And now look at China, standing at rank 12 in 2021, exactly 10 years later.

China’s rank has improved considerably in 10 years. Source: WIPO report

While it’s not quite the same as being #1, the rise is so impressive it’d look like China jumped queues. 

Once you combine this ranking and the OECD graph on R&D spending above, a clearer picture begins to emerge: China is not content with growing online retailers, cab-hailing services, or microblogging giants.

Behind that also lies how some Chinese tech giants may have exploited data privacy loopholes, while the Chinse government looked the other way.

Data privacy violations in China

Here are four of the examples The Wall Street Journal cites to show data privacy violations in China that are a routine matter for tech giants.

  • Urban residential areas equipped with cameras with facial-recognition abilities: Tenants and visitors have complained against this
  • Video-streaming services openly tracking and exposing watch histories of users.
  • Extreme surveillance in areas like Xinjiang that have prisons and internment camps. You’d need facial scans even for basic activities like re-fuelling your car.
  • The police looking over your shoulder to check if you’ve installed certain apps. Schools and authorities are pushing such measures to ensure full coverage of vaccination drives.

China’s 2021 strategy document

China’s regulatory crackdown has so many wide-ranging repercussions that it cannot be boiled down to one or two simple causes. And neither are the actions sudden knee-jerk reactions; they are a part of a very strategy only a parts of which are visible to people outside China.

One of the underpinnings of China’s regulatory crackdown may have its roots in the strategy presented in 2021.

Xinhua News Agency (AKA New China News Agency), which is China’s official state press agency, reports a 10-point plan of the strategy document.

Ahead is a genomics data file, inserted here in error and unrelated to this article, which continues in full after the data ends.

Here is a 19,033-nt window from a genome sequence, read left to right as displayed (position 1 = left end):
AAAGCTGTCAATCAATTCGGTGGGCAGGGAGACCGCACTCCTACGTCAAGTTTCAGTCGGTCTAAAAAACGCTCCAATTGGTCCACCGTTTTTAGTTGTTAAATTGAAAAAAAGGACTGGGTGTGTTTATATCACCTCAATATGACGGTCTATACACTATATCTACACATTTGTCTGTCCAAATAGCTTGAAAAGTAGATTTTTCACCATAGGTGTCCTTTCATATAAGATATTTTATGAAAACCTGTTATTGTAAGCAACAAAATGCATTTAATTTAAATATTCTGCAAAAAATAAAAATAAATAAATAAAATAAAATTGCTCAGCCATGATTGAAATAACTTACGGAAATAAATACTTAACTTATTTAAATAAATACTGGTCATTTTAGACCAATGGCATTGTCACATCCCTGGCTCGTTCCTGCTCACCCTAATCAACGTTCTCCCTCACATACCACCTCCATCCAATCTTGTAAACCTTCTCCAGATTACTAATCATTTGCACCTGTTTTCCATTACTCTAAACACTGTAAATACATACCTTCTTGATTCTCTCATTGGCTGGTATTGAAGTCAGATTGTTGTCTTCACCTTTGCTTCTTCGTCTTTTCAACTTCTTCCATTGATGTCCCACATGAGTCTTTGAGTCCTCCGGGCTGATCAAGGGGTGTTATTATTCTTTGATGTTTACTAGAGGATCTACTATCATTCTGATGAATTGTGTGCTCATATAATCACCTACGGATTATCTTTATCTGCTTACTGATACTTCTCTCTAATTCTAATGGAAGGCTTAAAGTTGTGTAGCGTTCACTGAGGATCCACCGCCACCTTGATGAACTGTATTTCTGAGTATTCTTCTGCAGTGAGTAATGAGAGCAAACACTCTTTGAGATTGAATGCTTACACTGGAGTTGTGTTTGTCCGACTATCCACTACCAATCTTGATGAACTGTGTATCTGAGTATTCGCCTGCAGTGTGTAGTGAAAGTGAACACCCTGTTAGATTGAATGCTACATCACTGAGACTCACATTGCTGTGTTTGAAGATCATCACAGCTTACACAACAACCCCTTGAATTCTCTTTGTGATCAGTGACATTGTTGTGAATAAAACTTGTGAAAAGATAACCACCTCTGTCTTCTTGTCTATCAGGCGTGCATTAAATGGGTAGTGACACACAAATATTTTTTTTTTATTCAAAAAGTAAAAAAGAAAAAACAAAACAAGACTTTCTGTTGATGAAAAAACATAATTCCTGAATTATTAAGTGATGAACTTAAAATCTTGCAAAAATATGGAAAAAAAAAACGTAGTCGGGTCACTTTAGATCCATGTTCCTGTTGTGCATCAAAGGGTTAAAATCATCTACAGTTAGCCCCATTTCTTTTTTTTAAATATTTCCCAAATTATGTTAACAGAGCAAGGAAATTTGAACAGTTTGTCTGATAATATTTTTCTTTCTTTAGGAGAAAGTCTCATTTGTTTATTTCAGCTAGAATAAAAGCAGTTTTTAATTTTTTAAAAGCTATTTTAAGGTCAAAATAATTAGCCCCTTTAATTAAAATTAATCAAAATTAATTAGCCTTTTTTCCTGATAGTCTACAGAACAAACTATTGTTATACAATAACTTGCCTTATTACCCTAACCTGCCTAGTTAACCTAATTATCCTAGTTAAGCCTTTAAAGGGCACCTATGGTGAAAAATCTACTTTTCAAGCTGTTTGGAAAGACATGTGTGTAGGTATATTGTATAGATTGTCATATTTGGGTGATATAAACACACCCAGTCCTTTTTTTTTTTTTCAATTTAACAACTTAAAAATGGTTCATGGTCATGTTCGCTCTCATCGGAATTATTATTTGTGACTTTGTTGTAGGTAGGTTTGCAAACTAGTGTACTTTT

1. Construct rules: To study and implement rule of law of government
  2. Promote the role of the government: Improve the functional system of government agencies
  3. Speed up standardization: Improve the administrative system
  4. Raise credibility: Improve decision-making system for better credibility
  5. Sharpen enforcement: Improve law enforcement and promote strict, standardized law enforcement
  6. Tackle exceptions: Improve the emergency response system in accordance with the law
  7. Prevent conflict: Offer mediation resolution system and promote social fairness and justice
  8. Stress on transparency: Improve supervision and promote transparency of administrative machinery and processes
  9. Improve technological security: Further system under the rule of law, and comprehensively build a digital government
  10. Reinforce leadership: Strengthen party leadership and improve the promotion mechanism

Summary of China’s regulatory crackdown on tech companies

Why was the Ant IPO called off?

Most people forget the fact that Ant, had it been listed as planned, would have been considered a banking and financial company, and not a tech czar. And banking companies have, traditionally, never been glitzy, glamorous performers on the bourse the way tech companies have been.

The listing could have actually weakened the perception people and investors would have had about Ant.

Why is there a sudden crackdown on tech companies?

Home-grown tech companies in China have had a tacit, unspoken support from the Chinese government. While they grew into near monopolies, the communist government looked the other way.

Today, now that these companies are sitting on the top of tons of personal data, the Chinese government is ready to crack the whip and get access to the personal data. You don’t need to be told what a goldmine this data is for the authoritative, almost dictatorial government form of China.

Put simply, companies only owe this data to the government, as a thank you for allowing them unbridled growth. It’s as if the masters think it’s “payback” time, as Sandipan Deb wrote in LiveMint.

Featured image courtesy: Photo by Wei Zong Lao on Unsplash